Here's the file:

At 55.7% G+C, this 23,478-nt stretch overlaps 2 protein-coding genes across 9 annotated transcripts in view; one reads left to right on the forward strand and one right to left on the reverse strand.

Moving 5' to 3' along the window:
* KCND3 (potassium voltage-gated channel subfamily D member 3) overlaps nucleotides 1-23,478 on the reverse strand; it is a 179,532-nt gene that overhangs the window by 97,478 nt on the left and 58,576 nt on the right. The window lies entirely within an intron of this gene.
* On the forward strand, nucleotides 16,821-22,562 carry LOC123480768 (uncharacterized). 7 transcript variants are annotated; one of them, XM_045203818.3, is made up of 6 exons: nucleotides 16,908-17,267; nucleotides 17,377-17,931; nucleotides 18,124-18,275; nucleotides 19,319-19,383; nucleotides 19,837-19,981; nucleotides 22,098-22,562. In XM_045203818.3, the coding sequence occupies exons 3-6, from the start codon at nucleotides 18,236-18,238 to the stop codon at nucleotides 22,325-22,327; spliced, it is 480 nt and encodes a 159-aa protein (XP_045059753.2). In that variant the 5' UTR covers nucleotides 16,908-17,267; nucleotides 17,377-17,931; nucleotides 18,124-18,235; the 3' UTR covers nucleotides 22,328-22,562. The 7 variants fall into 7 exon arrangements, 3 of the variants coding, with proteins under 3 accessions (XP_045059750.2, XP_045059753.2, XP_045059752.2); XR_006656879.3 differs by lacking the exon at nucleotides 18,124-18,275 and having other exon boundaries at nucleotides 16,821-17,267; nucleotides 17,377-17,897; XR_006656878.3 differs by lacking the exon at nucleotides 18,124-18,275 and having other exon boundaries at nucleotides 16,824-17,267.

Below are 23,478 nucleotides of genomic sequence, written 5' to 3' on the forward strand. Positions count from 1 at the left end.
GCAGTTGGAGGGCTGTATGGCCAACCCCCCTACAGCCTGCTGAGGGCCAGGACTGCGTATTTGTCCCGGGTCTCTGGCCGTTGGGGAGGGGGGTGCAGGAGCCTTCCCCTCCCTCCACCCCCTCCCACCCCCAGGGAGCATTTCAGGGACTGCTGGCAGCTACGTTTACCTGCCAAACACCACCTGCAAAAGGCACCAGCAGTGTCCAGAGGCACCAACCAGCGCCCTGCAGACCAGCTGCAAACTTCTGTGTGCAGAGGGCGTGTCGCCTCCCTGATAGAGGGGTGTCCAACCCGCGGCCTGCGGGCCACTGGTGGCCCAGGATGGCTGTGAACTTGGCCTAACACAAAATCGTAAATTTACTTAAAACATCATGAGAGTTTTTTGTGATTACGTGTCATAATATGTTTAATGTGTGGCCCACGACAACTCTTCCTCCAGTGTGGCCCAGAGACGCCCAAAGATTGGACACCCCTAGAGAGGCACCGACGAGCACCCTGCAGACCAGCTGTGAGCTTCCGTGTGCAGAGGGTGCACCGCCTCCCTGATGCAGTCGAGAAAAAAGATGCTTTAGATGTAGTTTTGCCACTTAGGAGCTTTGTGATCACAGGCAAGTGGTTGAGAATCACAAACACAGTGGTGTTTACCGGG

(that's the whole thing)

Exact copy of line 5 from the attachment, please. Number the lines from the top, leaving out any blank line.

Below are 23,478 nucleotides of genomic sequence, written 5' to 3' on the forward strand. Positions count from 1 at the left end.